5 of 9 people found the following review helpful
By A Customer
This review is from: Morgan's Passing (Arena) (Paperback)
Being a big fan of Anne Tylers, and having read and enjoyed almost all of her books, I'm afraid it pains me to say that Morgans Passing really isn't up to the usual standard I've come to expect from this writer.
The central character in this story is Morgan, a middle aged man, married with half a dozen daughters who lacks the ability to take any pleasure from his circumstances or surroundings, whatever they may be. The only time he appears happy is when he retreats into his own fantasy world where he convinces himself, and sometimes others, that he's a doctor/scientist/tramp/whatever appears to take his fancy at the time.
He meets Emily whilst living out one of these fantasies. He poses as a doctor and delivers Emilys child on the back seat of his car. He then proceeds to stalk the poor woman for a year or more before introducing himself and admitting that he's no doctor, but actually works in a hardware store. For some reason Emily and her husband then befriend this man and a strong bond develops between them all over several years. An unlikely arrangement in itself.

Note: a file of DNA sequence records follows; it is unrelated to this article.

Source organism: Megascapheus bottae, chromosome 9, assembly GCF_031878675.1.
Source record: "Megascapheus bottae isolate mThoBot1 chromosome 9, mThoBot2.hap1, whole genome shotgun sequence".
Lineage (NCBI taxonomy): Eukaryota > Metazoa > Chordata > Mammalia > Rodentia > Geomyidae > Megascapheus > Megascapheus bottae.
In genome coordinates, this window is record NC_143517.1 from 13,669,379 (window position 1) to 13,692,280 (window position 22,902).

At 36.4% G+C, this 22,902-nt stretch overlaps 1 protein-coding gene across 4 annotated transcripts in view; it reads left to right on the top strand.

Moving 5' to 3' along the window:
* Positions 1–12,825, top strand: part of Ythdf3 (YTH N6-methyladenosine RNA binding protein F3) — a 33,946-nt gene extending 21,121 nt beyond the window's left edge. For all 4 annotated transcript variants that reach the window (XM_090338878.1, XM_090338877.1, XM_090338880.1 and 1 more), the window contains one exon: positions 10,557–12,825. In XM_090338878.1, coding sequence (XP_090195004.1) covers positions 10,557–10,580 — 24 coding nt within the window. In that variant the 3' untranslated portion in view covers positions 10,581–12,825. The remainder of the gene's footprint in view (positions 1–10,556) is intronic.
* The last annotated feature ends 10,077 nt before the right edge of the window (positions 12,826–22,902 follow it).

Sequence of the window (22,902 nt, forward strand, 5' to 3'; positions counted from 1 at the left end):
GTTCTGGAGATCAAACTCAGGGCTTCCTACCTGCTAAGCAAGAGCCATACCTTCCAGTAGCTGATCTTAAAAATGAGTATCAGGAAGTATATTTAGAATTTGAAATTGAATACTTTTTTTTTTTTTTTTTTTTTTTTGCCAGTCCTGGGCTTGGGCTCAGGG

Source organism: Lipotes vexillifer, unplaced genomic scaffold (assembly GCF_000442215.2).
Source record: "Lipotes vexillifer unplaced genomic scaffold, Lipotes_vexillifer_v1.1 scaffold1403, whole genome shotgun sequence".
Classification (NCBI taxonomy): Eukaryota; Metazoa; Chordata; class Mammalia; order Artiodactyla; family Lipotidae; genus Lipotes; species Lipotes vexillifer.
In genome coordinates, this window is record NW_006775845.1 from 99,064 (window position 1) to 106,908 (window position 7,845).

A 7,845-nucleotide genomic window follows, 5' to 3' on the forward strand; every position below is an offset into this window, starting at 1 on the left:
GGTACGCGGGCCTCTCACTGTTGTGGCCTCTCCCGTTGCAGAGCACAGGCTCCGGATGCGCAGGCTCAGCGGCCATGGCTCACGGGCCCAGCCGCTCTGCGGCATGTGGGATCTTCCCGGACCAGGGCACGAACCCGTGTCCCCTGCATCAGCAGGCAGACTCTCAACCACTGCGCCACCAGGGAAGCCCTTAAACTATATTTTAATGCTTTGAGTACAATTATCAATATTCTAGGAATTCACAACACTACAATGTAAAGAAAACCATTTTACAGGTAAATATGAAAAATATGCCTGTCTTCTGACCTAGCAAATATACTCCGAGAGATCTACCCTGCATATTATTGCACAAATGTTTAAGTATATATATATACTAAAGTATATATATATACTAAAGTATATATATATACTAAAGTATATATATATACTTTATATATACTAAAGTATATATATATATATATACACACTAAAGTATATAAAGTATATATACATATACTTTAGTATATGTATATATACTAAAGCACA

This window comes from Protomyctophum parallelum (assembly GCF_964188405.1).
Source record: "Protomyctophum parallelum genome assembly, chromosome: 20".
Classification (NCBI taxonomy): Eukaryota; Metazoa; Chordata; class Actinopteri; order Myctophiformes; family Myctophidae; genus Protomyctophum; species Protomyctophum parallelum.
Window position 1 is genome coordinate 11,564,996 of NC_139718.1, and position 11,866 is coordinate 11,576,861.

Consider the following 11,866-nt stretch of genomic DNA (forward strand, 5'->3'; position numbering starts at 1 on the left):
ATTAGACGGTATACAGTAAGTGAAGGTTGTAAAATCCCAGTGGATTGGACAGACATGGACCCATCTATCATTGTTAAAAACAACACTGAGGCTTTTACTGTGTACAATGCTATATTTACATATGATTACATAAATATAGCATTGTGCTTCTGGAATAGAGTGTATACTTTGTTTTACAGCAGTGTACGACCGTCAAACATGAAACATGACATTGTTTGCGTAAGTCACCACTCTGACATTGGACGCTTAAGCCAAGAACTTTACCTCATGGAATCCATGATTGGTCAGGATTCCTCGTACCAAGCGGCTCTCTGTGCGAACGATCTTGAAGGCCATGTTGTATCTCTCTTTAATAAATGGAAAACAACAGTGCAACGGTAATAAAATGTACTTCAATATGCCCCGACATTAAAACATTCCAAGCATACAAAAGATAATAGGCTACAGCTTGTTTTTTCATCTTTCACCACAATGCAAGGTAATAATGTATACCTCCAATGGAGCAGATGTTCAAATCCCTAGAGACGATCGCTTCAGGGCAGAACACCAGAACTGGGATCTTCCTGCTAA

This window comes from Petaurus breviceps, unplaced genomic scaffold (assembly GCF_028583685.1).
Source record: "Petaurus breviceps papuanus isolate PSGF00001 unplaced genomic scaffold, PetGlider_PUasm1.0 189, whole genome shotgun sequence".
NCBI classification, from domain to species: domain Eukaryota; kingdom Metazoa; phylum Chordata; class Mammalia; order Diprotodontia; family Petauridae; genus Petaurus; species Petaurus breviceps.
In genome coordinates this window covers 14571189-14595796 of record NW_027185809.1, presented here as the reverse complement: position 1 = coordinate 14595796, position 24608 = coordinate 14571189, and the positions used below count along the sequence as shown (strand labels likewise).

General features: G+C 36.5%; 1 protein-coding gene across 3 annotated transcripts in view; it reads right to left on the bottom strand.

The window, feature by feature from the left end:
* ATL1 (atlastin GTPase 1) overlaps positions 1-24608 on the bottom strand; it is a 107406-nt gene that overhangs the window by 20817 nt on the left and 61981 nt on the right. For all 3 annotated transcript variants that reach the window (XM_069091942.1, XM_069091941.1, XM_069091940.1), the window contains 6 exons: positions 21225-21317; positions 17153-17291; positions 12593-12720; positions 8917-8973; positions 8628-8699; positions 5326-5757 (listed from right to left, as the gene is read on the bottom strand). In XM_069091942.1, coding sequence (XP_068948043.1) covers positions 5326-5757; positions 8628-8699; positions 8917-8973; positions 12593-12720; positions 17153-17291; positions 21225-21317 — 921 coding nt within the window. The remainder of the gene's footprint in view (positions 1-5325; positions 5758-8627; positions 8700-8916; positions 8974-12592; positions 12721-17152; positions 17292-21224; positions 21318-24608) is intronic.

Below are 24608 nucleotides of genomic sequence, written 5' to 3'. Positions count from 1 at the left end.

On the peripheries of this story hovers Morgans wife, long suffering, aware of the fantasy world her husband lives in and, supposedly, unconcerned by it when surely any normal spouse, watching their partner spiral into a world that only they inhabit, would have real concerns about that persons sanity.
The story becomes more unreal as it progresses, until, by the time I'd come to the last page of this book, I wondered why I'd ever concerned to look between the covers at all. The unreal and unworthy storyline is made all the more drab and labourious by being inhabited by a string of characters to which any sane person would have a very hard time relating. They're also neither likeable or attractive in any way.
My final word on this book would have to be - don't bother!